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Breast Cancer Recurrence Risk Predicted by Immune-Related Germline Variants

By Labmedica International staff writers
Posted on 25 Nov 2019
A single normal cell randomly acquires a series of mutations that allows it to proliferate and to be transformed into a cancer cell (i.e., founding clone), which initiates tumor progression and recurrence.

Pre-existing germline variants provide a profound constraint on the evolution of tumor founding clones and subclones and therefore have a contingent effect on the genetic makeup of tumor and presumably patient outcomes. Family history remains one of the major risk factors that contribute to cancer.

Image: The Oncotype DX test is a genomic test that analyzes the activity of a group of genes that can affect how a cancer is likely to behave and respond to treatment (Photo courtesy of Michael Jarrett/Genomic Health)
Image: The Oncotype DX test is a genomic test that analyzes the activity of a group of genes that can affect how a cancer is likely to behave and respond to treatment (Photo courtesy of Michael Jarrett/Genomic Health)

Scientists from the University of Calgary (Calgary, AB, Canada) and their colleagues obtained whole-exome sequencing data of breast cancers from the National Cancer Institute-Genomic Data Commons (NCI GDC). They collected 755 ER+ breast cancer samples: a training set of 200 samples, a testing set of 60 samples, and two independent validation sets of 200 and 295 samples. To determine germline variants, they used variant allele frequencies (VAFs) between the tumor and healthy samples. The team used their so-called eTumorMetastasis algorithm to search for germline signatures of recurrence based on protein-coding sequences.

The scientists used the eTumorMetastasis tool, which combines variant, signaling, and network information, and initially tracked down 18 network operational gene (NOG) signatures, each containing variants involving dozens of genes. When they combined these signatures, the investigators came up with a unified germline gene set that appeared to coincide with recurrence in 60 more ER-positive breast tumors. In those validation cohorts, the authors reported, "germline variants are significantly correlated with tumor recurrence and support their hypothesis that the original germline genomic landscape of a cancer patient has a significant impact on clinical outcome."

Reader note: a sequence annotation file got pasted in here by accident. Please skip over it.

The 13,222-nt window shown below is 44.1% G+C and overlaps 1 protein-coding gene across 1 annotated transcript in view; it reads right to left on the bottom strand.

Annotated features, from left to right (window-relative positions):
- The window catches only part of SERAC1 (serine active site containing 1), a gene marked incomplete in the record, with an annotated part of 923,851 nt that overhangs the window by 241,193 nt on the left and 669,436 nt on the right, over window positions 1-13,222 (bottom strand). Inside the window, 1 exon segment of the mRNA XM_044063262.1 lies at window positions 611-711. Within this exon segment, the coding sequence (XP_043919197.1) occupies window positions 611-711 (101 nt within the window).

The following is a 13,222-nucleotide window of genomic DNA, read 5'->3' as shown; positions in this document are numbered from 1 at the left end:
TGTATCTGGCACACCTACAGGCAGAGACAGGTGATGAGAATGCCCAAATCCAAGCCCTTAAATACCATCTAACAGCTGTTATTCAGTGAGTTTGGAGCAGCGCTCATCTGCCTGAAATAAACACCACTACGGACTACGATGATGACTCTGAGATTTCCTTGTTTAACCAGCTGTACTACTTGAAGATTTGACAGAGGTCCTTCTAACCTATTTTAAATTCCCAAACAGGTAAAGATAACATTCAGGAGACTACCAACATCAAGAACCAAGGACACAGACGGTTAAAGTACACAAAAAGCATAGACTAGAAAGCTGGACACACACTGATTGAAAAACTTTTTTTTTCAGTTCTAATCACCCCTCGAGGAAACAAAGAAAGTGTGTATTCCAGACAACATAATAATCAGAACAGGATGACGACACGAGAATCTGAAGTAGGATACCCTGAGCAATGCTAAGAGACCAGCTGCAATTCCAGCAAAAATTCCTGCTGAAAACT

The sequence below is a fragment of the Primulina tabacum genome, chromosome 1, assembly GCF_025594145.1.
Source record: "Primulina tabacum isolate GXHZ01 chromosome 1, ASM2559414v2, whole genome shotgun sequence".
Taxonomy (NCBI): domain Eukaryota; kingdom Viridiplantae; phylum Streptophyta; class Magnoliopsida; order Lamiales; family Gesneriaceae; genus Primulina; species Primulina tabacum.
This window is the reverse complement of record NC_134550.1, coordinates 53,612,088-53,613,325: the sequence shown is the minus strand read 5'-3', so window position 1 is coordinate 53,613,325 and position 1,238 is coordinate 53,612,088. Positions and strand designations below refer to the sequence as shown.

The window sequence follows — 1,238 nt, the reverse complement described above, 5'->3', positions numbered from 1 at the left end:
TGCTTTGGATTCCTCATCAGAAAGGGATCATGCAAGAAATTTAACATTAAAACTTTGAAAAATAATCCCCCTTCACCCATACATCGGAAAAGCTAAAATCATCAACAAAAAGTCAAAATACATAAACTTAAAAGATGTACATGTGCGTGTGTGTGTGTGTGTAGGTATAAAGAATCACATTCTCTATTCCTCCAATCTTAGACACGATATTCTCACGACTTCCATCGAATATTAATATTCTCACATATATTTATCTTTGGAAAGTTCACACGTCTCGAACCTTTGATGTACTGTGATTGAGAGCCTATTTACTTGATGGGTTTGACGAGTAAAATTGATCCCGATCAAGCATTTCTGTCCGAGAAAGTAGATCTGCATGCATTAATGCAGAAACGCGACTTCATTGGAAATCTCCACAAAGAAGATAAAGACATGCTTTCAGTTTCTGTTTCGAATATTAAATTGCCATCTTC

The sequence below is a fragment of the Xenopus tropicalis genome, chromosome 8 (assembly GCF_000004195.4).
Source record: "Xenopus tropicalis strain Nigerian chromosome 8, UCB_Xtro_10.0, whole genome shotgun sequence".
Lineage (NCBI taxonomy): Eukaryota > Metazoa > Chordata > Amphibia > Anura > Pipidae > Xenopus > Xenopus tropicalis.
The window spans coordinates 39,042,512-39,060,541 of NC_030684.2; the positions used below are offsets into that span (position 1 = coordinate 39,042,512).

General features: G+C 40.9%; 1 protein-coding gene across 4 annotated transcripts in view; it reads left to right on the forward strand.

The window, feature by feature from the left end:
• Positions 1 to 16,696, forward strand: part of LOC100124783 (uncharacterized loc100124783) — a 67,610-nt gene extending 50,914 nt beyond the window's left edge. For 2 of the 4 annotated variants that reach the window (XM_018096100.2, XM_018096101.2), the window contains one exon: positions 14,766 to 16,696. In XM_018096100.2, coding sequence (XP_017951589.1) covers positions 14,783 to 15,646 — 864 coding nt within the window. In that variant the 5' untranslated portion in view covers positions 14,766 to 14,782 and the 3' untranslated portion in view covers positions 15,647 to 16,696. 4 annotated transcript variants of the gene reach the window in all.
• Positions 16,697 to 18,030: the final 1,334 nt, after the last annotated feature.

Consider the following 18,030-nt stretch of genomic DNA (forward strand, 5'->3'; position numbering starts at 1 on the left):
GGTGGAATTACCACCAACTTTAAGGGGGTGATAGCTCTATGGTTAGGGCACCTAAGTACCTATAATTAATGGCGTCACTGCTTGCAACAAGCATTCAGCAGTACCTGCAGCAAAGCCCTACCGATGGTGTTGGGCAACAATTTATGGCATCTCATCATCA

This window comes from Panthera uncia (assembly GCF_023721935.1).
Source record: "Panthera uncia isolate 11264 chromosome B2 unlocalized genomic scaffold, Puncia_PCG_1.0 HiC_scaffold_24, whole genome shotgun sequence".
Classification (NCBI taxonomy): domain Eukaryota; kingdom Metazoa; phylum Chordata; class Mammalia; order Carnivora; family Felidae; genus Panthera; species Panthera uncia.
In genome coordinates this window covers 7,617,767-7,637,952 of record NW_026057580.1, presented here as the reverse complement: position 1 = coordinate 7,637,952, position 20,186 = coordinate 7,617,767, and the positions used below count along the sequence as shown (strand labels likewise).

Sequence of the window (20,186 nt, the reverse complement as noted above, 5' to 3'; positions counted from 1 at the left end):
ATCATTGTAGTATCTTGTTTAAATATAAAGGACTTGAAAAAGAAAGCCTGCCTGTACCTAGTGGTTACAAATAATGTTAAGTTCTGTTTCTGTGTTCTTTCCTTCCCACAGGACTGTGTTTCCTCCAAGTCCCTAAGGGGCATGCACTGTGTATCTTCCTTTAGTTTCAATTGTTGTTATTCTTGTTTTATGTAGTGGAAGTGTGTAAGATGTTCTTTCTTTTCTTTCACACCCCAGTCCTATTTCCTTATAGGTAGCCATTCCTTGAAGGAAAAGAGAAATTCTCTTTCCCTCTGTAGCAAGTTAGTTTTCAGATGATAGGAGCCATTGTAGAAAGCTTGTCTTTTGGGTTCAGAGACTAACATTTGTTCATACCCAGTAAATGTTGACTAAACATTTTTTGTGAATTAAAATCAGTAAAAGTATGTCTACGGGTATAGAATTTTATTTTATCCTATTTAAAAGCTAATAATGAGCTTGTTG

The investigators noted that the germline variant-based prediction strategy compared favorably with prognostic insights that could be gleaned from the Oncotype DX test (Genomic Health, Redwood City, CA, USA) which considers expression levels for 21 genes in biopsied or surgically-removed tumor samples. They found that recurred patients possessed a higher rate of germline variants. In addition, the inherited germline variants from these gene signatures were predominately enriched in T cell function, antigen presentation, and cytokine interactions, likely impairing the adaptive and innate immune response thus favoring a pro-tumorigenic environment.

Edwin Wang, PhD, a professor and senior author of the study, said, “Prognostic prediction using a patient's germline genomic landscape opens up the possibility of assessing cancer patients' risk of recurrence, which allows for a better forecasting of cancer recurrence in a quick, convenient, and noninvasive manner.” The authors concluded that germline genomic information could be used for developing non-invasive genomic tests for predicting patients’ outcomes in breast cancer. The study was published on November 1, 2019 in the journal NPJ Precision Oncology.

Related Links:
University of Calgary
Genomic Health



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